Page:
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Potential Health Problems

 
There are many health issues that Labradors can suffer from. Responsible breeders try to eliminate as many of these as possible. We make every attempt here at Trinity to breed healthy, sound dogs. However, we understand that many diseases, defects and disorders are polygenic (multiple gene involvement) and it is impossible to breed perfect dogs. We are grateful to have the testing available to help us identify many congenital defects and diseases and have spent countless hours and resources attempting to eliminate these problems from our breeding program. Generally speaking the two most common problems seen in Labradors are in their eyes and joints.

We are going to cover these but in no way are we trying to say that these are the only potential problems a Lab can have. Like most breeds, Labs can have epilepsy, allergies, heart murmurs, OCD, and the list goes on. The good news is that these other potential problems are rare and breeders have done such a great job over the past few decades that we have almost eliminated these problems. Of course, we are referring to the Labs that are bred by reputable breeders and not the ones being bred by backyard breeders or puppy mills, without clearances or concern for health or genetics.

Eyes
CERF Exam All breeding dogs at Trinity are examined by a veterinary ophthalmogist board certified by the American College of Veterinary Ophthalmologists (ACVO). The findings are forwarded to the Canine Eye Registry Foundation (CERF) for their research.
An eye certification exam consists of a thorough examination of the eye from all directions. First the pupil and iris are examined for any abnormalities, such as small holes called iris colobomas. Then the pupils are dilated with eye drops called tropicamide. Once the pupil is well dilated the examiner will usually illuminate the eye with a penlight or transilluminator as he looks for large, obvious abnormalities. The eye is then examined in detail with a slit-lamp biomicroscope that will reveal any smaller abnormalities located in the cornea, lens, anterior chamber and front region of the vitreous.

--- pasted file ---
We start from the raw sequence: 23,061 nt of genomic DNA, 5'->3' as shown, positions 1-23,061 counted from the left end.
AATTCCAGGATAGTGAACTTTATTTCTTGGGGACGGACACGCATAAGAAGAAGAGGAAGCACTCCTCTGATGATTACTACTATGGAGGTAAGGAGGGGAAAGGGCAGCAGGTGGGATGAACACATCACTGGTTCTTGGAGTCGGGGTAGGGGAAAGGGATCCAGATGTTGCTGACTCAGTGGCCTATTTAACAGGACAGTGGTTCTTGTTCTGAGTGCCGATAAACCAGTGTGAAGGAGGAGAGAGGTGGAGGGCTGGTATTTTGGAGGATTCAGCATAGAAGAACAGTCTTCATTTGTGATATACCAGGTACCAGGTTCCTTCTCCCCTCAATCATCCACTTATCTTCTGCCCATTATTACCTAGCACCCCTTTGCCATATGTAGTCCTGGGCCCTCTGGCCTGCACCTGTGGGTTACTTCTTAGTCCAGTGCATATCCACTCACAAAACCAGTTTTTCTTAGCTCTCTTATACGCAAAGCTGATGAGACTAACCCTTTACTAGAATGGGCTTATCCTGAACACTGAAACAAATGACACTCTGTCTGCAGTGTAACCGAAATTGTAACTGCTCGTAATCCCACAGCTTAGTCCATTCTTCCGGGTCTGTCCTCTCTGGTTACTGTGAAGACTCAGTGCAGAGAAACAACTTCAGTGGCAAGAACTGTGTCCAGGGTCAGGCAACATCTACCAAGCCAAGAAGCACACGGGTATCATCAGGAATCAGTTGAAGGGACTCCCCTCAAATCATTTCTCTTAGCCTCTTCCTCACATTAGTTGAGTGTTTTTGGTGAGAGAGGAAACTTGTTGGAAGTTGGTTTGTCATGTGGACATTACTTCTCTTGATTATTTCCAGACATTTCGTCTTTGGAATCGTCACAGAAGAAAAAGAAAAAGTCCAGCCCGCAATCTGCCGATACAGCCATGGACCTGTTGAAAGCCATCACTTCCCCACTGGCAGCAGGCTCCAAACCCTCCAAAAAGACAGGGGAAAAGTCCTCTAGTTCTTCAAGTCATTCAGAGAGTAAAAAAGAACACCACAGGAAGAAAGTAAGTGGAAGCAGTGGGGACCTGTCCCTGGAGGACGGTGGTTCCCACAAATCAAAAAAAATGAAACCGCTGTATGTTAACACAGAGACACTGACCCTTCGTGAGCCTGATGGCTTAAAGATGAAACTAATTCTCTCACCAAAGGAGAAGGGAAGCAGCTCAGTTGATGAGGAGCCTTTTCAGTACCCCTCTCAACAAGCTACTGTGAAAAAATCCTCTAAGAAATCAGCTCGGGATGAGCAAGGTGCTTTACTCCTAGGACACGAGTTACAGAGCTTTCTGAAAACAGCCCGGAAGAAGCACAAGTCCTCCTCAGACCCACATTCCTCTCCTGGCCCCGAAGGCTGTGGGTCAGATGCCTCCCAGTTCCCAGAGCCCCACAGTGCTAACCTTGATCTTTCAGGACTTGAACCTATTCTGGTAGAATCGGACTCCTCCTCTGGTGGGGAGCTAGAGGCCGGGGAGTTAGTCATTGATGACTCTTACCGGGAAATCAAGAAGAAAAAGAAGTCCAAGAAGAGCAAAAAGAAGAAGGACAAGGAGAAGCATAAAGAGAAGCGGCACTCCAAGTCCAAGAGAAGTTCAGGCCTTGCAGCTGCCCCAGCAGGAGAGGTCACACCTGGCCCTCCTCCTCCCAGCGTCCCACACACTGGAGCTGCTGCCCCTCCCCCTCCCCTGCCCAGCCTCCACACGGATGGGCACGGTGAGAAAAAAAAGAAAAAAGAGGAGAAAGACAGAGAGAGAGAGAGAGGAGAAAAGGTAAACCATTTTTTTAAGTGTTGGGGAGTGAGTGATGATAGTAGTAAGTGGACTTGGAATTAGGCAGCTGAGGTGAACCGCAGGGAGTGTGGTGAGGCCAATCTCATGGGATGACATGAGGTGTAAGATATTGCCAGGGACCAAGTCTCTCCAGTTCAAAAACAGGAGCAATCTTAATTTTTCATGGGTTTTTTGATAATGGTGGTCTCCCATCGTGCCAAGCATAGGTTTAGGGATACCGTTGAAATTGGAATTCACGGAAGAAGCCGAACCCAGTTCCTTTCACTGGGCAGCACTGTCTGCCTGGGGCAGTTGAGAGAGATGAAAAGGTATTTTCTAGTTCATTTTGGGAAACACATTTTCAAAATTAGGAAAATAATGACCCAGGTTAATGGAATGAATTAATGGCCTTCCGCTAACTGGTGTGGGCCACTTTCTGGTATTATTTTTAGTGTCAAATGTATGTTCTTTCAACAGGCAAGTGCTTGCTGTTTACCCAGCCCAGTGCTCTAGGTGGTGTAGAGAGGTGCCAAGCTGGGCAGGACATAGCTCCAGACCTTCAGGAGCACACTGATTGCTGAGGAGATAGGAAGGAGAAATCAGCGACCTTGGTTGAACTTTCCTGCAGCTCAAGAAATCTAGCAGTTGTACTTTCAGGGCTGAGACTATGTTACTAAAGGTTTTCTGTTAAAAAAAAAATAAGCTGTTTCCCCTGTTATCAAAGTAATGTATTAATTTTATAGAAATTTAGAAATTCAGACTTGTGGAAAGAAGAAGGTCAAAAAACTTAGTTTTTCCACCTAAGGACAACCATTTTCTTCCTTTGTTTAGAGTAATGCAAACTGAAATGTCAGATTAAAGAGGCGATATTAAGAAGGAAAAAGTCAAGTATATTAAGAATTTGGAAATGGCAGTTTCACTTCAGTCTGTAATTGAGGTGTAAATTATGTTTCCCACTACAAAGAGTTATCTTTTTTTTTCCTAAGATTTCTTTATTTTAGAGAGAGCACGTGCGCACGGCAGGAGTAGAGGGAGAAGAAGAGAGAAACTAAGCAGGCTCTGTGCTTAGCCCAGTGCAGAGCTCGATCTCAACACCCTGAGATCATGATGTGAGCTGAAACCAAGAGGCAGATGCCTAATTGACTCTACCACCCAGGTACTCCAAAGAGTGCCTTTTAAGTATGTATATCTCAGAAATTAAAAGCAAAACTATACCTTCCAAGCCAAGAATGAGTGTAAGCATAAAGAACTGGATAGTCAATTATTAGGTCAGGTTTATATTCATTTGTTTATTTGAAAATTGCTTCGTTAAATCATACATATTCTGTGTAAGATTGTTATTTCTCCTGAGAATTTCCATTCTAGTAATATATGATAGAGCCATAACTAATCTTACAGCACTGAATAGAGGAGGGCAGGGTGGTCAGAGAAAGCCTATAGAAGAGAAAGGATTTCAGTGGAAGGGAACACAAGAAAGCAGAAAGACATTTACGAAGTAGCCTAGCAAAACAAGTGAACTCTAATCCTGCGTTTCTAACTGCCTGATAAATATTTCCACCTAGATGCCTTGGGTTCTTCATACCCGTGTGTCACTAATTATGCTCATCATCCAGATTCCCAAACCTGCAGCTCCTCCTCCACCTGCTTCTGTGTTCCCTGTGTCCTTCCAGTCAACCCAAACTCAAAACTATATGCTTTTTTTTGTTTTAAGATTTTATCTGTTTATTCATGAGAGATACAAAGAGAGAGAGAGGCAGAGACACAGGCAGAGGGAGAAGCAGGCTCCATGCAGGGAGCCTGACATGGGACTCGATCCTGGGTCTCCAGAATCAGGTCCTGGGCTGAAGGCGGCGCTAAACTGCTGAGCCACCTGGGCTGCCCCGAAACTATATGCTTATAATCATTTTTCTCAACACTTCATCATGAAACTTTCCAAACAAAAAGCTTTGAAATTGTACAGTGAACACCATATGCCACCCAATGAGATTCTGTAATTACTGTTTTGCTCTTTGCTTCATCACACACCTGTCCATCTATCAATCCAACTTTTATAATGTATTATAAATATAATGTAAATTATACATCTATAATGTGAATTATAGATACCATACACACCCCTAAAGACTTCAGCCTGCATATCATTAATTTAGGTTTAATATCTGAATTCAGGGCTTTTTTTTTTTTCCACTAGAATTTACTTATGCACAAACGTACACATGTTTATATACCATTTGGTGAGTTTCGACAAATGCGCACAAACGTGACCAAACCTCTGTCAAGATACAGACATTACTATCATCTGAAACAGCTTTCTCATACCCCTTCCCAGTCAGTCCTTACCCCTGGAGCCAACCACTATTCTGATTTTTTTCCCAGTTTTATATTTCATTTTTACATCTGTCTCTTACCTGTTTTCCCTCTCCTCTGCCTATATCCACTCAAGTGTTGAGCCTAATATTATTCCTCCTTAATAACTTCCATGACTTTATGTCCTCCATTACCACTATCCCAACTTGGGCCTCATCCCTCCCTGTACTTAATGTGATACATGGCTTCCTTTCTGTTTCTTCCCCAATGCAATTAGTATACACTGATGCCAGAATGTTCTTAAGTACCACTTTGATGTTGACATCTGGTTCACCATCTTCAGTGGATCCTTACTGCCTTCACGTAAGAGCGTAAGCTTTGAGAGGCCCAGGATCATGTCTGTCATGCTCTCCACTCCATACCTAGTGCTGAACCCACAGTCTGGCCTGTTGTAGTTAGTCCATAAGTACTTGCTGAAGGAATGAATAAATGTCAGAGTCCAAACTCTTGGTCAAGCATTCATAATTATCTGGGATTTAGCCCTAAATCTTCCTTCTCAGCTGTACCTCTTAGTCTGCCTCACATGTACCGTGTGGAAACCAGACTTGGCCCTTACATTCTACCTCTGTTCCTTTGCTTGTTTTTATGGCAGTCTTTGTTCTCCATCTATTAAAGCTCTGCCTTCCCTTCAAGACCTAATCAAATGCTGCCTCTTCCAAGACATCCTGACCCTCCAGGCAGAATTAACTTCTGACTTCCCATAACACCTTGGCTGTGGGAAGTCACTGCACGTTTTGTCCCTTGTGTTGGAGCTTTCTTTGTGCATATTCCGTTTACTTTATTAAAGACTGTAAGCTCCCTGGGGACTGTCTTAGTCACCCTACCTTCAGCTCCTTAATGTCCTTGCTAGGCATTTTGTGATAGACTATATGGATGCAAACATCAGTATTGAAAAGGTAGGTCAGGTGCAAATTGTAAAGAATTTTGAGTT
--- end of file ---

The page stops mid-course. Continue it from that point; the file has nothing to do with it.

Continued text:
The types of defects that may be noticed during this part of the exam include cataracts (opacity of the lens) , imperforate puncta (unopened tear ducts), distichia (extra eyelashes) corneal dystrophy (cholesterol development in the cornea), persistent pupillary membranes, persistent hyaloid remnants, and vitreal degeneration.

The last step uses an ophthalmoscope and a focusing lens to examine the retina or fundus. This part of the examination may reveal such problems as Progressive Retinal Atrophy (PRA), Retinal Dysplasia, colobomas, choroidal hypoplasia and optic nerve hypoplasia (Collie Eye Anomaly), and retinal detachment.

All dogs used for breeding should have annual CERF exams, especially if any recognized heritable eye disorder is known to be present in the breed. Reputable breeders will have puppies examined before being sold if the breed is known to have any early onset, heritable eye disorders.

Progressive retinal atrophy or degeneration (PRA or PRD) is the name for several diseases that are progressive and lead to blindness. First recognized at the beginning of the 20th century in Gordon Setters, this inherited condition has been documented in over 100 breeds, and mixed breed animals as well.

Normally, the photoreceptors in the retinas develop after birth to about 8 weeks of age. The retinas of dogs with PRA either have arrested development (retinal dysplasia) or early degeneration of the photoreceptors. Retinal dysplastic dogs are usually affected within two months of birth and may be completely blind by one year. Dogs with retinal degeneration are affected from one year to eight years of age and the symptoms progress slowly.
PRA worsens over time. The affected animal experiences night blindness initially because the rods are affected first. The condition progresses to failed daytime vision. There is no cure for PRA. Fortunately, testing is available. In the last several years, DNA is being used to identify which genes are responsible for PRA. In one form of PRA called ‘rod cone dysplasia 1′ (rcd1), which affects Irish Setters, the gene mutation has been identified.